Quebec Broke A Record For COVID-19 Hospitalizations & Reported More Than 15,000 New Cases

There are just under 2,000 people in COVID-19 hospital beds, with projections suggesting that could rise above 3,000.

Staff Writer
Quebec Broke A Record For COVID-19 Hospitalizations & Reported More Than 15,000 New Cases

Quebec's daily COVID-19 numbers are out, and they offer unsurprising confirmation that the Omicron wave is still battering the province. With 15,874 new cases recorded on Wednesday, in addition to a net increase of 203 people in hospital — a new record — the virus is running rampant.

At a press conference on Thursday, Health Minister Christian Dubé warned of an "avalanche" of hospitalizations anticipated in the next few days. The previous record for a one-day increase in hospitalizations was a few days ago, on January 3, with 196.

Quebec's Institut national d'excellence en santé et en services sociaux (INESSS) released projections today showing that within two weeks, hospital beds occupied by COVID-19 patients could surpass 3,000, "Well above the Level 3 [occupancy threshold] established by the Ministry of Health and the thresholds observed during previous waves."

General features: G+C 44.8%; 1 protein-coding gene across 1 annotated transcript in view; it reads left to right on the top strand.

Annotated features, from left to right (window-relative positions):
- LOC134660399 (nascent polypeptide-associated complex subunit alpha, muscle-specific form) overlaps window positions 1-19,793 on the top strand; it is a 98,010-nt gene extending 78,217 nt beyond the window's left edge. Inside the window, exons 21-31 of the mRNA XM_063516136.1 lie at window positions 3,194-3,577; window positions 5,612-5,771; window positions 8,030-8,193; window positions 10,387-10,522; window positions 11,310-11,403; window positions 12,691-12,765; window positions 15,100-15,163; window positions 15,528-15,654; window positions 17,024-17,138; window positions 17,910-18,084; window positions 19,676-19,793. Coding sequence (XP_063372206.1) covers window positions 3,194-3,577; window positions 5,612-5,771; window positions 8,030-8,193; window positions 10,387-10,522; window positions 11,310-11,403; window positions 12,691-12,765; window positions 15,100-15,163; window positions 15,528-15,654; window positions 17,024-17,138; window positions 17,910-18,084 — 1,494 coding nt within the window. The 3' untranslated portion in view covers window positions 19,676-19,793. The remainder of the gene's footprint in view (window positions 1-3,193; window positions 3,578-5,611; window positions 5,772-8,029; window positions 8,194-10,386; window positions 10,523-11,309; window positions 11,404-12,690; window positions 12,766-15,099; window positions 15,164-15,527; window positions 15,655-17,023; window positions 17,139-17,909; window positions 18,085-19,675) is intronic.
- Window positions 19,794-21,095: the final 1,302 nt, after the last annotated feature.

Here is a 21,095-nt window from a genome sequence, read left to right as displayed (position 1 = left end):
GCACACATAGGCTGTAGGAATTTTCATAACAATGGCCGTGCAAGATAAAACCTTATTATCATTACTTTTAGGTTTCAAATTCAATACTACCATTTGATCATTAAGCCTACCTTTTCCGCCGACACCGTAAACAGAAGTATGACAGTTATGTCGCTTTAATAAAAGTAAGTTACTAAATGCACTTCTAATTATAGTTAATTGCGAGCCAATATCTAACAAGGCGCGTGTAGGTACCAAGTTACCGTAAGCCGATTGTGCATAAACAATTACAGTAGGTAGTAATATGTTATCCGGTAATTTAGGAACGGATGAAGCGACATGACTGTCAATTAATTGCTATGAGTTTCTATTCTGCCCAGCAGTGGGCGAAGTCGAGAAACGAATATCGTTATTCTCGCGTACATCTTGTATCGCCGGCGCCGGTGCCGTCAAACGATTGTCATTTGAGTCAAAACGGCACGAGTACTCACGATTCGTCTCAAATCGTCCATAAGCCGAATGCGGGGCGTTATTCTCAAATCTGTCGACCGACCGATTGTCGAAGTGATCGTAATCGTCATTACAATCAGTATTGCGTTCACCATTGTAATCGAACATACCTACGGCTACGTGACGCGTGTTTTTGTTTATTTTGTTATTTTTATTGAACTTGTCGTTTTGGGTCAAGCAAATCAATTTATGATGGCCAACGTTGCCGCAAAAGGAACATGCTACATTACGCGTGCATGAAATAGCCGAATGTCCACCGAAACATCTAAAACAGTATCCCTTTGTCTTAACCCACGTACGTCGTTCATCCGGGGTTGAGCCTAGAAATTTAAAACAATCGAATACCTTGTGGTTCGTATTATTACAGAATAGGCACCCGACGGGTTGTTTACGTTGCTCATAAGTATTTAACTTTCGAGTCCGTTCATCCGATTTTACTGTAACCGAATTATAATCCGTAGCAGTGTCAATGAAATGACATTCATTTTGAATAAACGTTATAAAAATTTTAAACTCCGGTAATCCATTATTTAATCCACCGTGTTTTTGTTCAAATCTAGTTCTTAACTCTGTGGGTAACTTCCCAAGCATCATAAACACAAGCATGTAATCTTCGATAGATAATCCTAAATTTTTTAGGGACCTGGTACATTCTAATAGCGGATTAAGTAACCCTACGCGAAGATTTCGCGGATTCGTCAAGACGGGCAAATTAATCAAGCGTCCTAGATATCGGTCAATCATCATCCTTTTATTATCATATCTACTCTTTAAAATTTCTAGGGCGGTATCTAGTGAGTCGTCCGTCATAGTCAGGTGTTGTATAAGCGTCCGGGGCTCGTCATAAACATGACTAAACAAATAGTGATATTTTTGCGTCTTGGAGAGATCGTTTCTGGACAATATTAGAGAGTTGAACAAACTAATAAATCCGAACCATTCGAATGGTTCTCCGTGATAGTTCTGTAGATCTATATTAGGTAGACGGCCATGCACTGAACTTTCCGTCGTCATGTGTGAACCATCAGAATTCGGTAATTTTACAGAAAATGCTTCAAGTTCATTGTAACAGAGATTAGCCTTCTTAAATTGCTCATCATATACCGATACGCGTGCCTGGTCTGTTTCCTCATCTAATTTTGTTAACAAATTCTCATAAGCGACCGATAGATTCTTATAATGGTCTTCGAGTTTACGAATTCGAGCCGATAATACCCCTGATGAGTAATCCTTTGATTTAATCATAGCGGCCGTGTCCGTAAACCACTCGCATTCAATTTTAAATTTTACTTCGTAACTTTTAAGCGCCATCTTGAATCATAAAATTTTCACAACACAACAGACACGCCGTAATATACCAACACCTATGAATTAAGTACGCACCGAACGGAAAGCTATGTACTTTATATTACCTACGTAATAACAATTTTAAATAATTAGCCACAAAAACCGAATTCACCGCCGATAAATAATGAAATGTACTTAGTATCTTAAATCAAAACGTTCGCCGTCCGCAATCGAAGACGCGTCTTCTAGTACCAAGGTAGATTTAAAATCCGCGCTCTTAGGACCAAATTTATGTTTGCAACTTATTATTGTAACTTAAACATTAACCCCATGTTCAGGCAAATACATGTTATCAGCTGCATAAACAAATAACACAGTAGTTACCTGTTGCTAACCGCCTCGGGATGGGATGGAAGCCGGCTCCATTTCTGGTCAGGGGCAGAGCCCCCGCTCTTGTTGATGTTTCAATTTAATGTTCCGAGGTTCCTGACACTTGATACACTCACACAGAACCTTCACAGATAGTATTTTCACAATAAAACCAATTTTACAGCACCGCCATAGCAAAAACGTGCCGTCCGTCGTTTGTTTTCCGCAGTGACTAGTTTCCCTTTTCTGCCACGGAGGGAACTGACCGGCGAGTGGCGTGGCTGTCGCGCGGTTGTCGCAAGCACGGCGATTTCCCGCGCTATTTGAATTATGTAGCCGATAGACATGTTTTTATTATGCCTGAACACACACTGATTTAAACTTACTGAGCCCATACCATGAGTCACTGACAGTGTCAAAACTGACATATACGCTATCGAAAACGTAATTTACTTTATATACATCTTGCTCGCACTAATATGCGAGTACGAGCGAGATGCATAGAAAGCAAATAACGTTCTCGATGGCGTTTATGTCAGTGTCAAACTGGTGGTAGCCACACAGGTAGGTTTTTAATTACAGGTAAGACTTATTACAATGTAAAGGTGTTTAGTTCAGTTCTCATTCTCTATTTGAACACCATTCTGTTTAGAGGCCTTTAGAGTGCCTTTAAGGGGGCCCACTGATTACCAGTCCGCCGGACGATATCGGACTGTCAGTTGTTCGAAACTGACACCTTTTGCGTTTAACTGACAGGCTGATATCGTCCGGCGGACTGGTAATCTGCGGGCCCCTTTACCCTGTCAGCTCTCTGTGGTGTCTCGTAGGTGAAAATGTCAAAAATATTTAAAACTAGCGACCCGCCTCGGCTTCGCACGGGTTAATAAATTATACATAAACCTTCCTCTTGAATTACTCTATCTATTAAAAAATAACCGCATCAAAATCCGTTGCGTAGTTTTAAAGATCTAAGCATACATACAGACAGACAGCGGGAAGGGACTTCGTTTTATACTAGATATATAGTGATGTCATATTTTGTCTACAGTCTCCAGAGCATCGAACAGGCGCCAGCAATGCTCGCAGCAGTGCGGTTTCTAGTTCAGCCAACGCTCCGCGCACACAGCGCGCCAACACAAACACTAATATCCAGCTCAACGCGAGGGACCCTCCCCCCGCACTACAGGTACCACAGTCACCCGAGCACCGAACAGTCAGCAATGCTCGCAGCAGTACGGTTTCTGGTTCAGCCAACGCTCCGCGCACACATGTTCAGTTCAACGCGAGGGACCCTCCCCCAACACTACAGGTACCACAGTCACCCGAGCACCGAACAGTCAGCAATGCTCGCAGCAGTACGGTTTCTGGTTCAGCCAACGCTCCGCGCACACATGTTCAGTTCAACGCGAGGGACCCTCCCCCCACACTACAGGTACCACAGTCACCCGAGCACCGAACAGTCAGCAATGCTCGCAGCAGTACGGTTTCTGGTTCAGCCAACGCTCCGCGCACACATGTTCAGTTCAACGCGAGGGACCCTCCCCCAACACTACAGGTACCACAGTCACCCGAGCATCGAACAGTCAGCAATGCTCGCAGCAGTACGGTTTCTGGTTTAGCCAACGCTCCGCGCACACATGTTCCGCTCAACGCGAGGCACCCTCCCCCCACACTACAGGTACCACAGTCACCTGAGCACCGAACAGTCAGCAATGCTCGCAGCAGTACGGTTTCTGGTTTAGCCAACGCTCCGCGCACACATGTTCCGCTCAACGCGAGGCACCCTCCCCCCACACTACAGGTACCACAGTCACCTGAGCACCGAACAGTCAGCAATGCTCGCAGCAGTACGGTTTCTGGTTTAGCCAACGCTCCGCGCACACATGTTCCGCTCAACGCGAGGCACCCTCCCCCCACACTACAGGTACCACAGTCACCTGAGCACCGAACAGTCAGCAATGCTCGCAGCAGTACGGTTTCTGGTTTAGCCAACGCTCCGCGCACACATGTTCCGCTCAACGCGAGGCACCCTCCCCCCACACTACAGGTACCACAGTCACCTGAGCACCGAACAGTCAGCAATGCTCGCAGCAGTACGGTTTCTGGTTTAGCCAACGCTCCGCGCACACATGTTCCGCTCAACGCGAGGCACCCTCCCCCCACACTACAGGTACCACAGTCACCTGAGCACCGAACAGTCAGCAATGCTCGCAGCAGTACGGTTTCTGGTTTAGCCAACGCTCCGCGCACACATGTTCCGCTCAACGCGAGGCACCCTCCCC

Active hospitalizations currently stand at 1,953, according to the Health Ministry numbers released Thursday morning. There was a net increase of 16 people in intensive care from the previous day, bringing the total to 207 active ICU cases. And 26 more people died, bringing the total to 11,846 since the pandemic began.

In addition, the health minister acknowledged that the case counts are being underestimated.

"As for cases, we know that they are underestimated and this will be even more true with the rules we announced about PCR tests," said Dubé.

He said that the test positivity rate provided another good indication of the gravity of the situation.

"We have worse visibility on the epidemiological situation, but that's not to say we're blind," said Dubé. According to the health minister, the 31.2% positivity rate established with the most recent numbers has never been seen before.

This article's cover image was used for illustrative purposes only.

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